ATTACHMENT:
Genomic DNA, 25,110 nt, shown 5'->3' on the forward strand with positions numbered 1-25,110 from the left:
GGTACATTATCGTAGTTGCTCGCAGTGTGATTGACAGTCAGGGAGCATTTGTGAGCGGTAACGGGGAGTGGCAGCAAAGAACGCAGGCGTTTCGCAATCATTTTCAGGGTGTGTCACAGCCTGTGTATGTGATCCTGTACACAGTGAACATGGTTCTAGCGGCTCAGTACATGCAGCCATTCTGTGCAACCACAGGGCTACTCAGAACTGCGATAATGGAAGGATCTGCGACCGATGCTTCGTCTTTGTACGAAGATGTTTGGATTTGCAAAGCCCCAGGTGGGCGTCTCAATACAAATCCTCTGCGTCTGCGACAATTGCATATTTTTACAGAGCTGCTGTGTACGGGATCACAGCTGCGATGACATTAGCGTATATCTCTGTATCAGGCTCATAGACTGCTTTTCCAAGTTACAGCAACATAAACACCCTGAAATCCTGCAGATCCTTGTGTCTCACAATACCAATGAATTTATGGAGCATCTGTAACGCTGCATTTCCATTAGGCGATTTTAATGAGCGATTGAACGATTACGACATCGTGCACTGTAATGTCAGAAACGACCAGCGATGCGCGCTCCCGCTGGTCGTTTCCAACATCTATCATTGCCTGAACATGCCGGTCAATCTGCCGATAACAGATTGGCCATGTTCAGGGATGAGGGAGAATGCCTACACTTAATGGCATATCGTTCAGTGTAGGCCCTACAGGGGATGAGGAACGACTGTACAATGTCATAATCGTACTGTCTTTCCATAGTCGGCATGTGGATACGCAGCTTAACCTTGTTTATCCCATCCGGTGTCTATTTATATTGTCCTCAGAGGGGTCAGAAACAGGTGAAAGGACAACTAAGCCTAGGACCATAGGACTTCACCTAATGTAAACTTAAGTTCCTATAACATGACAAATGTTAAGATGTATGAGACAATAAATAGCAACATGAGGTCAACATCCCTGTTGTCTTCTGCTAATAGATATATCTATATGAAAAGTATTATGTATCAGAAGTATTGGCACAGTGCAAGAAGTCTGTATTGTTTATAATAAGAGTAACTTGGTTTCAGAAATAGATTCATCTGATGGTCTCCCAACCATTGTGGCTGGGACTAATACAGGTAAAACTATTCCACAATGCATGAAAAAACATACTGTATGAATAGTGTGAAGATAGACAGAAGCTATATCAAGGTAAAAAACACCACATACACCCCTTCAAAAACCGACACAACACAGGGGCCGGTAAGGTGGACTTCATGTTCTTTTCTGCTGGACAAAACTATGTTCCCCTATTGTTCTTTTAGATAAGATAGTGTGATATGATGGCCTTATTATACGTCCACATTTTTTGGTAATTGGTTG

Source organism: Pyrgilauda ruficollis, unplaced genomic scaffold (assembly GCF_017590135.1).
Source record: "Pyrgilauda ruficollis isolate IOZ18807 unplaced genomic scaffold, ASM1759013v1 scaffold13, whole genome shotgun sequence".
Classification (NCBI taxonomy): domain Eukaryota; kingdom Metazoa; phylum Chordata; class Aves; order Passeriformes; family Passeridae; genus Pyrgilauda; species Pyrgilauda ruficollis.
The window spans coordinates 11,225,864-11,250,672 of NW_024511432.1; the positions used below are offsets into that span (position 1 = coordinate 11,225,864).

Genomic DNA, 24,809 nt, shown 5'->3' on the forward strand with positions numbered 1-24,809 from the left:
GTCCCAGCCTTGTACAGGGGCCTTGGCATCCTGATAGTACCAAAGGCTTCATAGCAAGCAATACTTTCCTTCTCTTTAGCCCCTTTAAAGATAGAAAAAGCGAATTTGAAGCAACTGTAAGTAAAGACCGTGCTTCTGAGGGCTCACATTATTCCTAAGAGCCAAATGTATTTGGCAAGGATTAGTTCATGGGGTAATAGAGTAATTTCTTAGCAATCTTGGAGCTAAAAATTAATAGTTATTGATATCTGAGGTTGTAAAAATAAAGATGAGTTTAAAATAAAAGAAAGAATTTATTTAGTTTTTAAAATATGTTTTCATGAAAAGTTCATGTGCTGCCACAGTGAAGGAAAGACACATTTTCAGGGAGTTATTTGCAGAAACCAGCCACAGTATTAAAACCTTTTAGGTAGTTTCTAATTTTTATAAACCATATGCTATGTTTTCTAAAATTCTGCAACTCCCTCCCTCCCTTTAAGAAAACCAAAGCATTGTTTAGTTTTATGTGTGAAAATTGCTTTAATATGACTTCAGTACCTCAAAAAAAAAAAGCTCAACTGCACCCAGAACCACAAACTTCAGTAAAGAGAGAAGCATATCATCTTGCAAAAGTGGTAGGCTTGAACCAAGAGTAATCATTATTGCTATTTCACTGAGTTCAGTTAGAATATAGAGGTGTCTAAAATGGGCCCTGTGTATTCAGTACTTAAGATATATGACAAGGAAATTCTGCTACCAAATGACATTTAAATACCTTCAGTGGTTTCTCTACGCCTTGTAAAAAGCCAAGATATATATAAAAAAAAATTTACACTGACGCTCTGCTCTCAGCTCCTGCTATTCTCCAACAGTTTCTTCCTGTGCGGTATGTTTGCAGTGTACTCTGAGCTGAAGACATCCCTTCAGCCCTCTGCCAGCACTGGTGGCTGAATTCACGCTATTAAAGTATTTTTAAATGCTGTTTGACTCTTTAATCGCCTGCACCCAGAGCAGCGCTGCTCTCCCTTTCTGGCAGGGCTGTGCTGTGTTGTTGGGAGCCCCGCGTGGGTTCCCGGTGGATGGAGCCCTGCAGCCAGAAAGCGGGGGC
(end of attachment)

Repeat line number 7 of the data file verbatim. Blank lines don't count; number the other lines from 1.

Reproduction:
Genomic DNA, 24,809 nt, shown 5'->3' on the forward strand with positions numbered 1-24,809 from the left: